We recently covered the new OpenClip project, and expansion of what was first demonstrated with MagicPad, and we liked both their implementation and their moxy in trying to pip Apple to the cut and paste post. Not everyone was as entirely impressed as us, however. John Gruber of Daring Fireball questioned whether or not the developers were really respecting the App Store SDK agreement. Since OpenClip aware applications write to their own sandbox'd Documents directory, but read the last-modified chunk from other applications Documents directory, Gruber considers it more of a loophole, and cites Apple's iPhone OS Programming Guide:

Not simply that no other application can write to, but which no other application can access. That this restriction is not yet enforced at a technical level (such as is the case with an app attempting to write outside its own sandbox) does not mean it’s permitted.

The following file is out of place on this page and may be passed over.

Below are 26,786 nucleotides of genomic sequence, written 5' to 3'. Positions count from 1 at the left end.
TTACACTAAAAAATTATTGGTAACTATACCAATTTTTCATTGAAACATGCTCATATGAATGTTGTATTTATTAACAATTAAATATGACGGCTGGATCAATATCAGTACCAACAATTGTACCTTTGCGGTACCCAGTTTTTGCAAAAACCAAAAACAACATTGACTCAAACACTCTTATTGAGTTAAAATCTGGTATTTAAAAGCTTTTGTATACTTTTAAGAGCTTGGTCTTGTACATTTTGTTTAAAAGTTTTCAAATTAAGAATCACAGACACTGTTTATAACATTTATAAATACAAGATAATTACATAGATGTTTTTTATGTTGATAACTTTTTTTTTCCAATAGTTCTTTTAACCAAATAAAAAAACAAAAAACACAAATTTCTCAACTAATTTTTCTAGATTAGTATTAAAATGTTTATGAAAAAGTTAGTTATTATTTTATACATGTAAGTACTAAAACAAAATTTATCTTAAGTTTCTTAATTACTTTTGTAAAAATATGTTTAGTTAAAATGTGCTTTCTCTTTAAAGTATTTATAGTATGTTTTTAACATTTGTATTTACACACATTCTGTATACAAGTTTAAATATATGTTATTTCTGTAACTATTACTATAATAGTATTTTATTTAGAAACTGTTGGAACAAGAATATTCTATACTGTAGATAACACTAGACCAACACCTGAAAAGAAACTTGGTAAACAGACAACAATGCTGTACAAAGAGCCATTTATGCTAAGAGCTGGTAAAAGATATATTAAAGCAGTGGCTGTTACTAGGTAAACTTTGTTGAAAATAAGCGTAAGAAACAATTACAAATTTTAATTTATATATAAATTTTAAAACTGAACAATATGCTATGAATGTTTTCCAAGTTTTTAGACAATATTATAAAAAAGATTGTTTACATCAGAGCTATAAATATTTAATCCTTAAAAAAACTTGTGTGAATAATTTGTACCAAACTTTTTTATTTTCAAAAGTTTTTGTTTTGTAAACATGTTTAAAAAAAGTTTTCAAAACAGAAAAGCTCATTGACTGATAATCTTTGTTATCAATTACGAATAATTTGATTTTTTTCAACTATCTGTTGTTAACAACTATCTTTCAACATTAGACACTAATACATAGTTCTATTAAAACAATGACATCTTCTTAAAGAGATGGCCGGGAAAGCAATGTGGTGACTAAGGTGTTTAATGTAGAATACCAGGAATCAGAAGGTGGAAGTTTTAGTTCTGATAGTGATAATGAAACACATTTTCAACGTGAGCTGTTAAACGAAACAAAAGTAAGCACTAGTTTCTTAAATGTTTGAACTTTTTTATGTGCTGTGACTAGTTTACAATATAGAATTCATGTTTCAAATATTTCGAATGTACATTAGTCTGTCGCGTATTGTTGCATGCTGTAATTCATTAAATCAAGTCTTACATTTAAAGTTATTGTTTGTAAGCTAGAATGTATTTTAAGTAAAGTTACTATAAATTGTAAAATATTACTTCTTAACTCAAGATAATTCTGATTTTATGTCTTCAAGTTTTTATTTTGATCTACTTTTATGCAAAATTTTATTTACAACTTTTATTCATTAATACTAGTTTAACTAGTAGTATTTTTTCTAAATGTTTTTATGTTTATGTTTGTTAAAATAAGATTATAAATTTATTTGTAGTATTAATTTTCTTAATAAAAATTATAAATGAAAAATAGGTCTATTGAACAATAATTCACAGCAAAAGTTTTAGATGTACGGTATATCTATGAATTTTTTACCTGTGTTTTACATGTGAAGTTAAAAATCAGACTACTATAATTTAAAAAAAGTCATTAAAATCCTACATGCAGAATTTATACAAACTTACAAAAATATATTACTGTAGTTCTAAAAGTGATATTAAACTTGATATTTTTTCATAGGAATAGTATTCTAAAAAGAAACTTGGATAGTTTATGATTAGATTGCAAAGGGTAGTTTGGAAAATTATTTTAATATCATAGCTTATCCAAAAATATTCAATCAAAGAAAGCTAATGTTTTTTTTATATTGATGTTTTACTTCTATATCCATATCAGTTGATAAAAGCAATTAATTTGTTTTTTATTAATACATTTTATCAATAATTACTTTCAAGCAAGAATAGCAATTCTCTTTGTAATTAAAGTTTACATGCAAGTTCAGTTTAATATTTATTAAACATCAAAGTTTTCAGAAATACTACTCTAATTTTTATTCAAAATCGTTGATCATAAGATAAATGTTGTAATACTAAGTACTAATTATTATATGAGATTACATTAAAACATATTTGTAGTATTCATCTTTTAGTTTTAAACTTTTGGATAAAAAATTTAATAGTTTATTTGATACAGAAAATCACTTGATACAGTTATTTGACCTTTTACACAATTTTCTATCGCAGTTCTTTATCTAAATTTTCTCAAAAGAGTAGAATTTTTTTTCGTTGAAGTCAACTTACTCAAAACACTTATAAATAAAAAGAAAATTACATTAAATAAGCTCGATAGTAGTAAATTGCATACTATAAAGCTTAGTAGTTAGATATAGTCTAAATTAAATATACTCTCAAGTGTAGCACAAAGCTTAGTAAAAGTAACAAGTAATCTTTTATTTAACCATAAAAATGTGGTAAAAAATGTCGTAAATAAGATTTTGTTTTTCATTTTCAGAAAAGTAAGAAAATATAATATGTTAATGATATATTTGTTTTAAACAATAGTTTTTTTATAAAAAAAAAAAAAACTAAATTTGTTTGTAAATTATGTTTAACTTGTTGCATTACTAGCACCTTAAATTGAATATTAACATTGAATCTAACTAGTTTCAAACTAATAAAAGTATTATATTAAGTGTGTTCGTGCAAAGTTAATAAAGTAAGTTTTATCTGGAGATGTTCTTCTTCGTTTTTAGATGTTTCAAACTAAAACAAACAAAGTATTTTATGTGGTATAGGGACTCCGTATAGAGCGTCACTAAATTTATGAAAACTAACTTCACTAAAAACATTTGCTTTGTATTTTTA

Worse yet, Gruber points out that the current Beta 4 of the upcoming 2.1 firmware DOES enforce complete denial-of-access to other application's Documents directory:

The OpenClip demo apps, which work as advertised on iPhone OS 2.0.2, do not work in the current 2.1 beta, because apps are no longer able to read or even see other apps’ sandboxes.3 To be clear, this change is clearly not in response to OpenClip; Apple began seeding the 2.1 betas with these tightened sandbox restrictions before OpenClip debuted, and the iPhone OS Programming Guide has stated all along that apps can’t “access” the contents of other sandboxes.

However, I'm not entirely certain any of that matters. OpenClip, based on my understanding, was never intended to be a long-term solution, merely a proof-of-concept to show that cut, copy, and paste could be done in an elegant manner on the iPhone, to keep a spotlight on the continued lack of cut, copy, and paste support from Apple, and to encourage the discussion of the issue and implementation.

In that regard, I think they've already succeeded.